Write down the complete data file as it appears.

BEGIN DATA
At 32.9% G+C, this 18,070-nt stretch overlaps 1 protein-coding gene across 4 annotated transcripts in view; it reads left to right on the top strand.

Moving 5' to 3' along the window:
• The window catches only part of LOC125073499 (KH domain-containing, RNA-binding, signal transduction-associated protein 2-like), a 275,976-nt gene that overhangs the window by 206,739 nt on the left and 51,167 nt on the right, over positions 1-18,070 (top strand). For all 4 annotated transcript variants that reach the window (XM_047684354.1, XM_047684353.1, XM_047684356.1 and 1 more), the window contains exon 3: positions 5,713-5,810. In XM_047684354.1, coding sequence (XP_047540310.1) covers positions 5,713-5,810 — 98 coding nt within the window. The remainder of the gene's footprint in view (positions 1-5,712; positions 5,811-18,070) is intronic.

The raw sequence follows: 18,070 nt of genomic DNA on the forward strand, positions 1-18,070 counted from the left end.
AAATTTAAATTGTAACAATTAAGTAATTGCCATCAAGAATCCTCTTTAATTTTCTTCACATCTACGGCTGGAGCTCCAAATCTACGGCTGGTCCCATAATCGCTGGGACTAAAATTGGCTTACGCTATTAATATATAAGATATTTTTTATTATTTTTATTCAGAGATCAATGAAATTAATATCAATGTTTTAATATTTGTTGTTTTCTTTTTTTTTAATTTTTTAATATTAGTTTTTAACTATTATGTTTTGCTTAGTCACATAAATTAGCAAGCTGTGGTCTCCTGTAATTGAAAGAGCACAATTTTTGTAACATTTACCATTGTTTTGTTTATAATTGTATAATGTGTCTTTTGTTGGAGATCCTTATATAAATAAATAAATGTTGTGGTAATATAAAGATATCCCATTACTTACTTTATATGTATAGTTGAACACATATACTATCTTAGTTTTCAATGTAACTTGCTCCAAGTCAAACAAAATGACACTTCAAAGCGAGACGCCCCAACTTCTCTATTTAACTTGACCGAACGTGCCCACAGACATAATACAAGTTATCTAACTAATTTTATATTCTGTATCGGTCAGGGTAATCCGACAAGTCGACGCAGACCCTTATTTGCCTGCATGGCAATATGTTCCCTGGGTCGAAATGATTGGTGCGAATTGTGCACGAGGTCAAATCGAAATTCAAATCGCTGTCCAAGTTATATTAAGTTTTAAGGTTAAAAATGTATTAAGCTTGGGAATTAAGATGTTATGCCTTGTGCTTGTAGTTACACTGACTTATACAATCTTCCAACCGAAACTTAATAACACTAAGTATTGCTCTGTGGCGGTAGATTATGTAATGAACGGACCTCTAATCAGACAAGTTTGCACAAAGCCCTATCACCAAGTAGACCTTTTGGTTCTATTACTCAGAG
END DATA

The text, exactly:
At 32.9% G+C, this 18,070-nt stretch overlaps 1 protein-coding gene across 4 annotated transcripts in view; it reads left to right on the top strand.

Moving 5' to 3' along the window:
• The window catches only part of LOC125073499 (KH domain-containing, RNA-binding, signal transduction-associated protein 2-like), a 275,976-nt gene that overhangs the window by 206,739 nt on the left and 51,167 nt on the right, over positions 1-18,070 (top strand). For all 4 annotated transcript variants that reach the window (XM_047684354.1, XM_047684353.1, XM_047684356.1 and 1 more), the window contains exon 3: positions 5,713-5,810. In XM_047684354.1, coding sequence (XP_047540310.1) covers positions 5,713-5,810 — 98 coding nt within the window. The remainder of the gene's footprint in view (positions 1-5,712; positions 5,811-18,070) is intronic.

The raw sequence follows: 18,070 nt of genomic DNA on the forward strand, positions 1-18,070 counted from the left end.
AAATTTAAATTGTAACAATTAAGTAATTGCCATCAAGAATCCTCTTTAATTTTCTTCACATCTACGGCTGGAGCTCCAAATCTACGGCTGGTCCCATAATCGCTGGGACTAAAATTGGCTTACGCTATTAATATATAAGATATTTTTTATTATTTTTATTCAGAGATCAATGAAATTAATATCAATGTTTTAATATTTGTTGTTTTCTTTTTTTTTAATTTTTTAATATTAGTTTTTAACTATTATGTTTTGCTTAGTCACATAAATTAGCAAGCTGTGGTCTCCTGTAATTGAAAGAGCACAATTTTTGTAACATTTACCATTGTTTTGTTTATAATTGTATAATGTGTCTTTTGTTGGAGATCCTTATATAAATAAATAAATGTTGTGGTAATATAAAGATATCCCATTACTTACTTTATATGTATAGTTGAACACATATACTATCTTAGTTTTCAATGTAACTTGCTCCAAGTCAAACAAAATGACACTTCAAAGCGAGACGCCCCAACTTCTCTATTTAACTTGACCGAACGTGCCCACAGACATAATACAAGTTATCTAACTAATTTTATATTCTGTATCGGTCAGGGTAATCCGACAAGTCGACGCAGACCCTTATTTGCCTGCATGGCAATATGTTCCCTGGGTCGAAATGATTGGTGCGAATTGTGCACGAGGTCAAATCGAAATTCAAATCGCTGTCCAAGTTATATTAAGTTTTAAGGTTAAAAATGTATTAAGCTTGGGAATTAAGATGTTATGCCTTGTGCTTGTAGTTACACTGACTTATACAATCTTCCAACCGAAACTTAATAACACTAAGTATTGCTCTGTGGCGGTAGATTATGTAATGAACGGACCTCTAATCAGACAAGTTTGCACAAAGCCCTATCACCAAGTAGACCTTTTGGTTCTATTACTCAGAG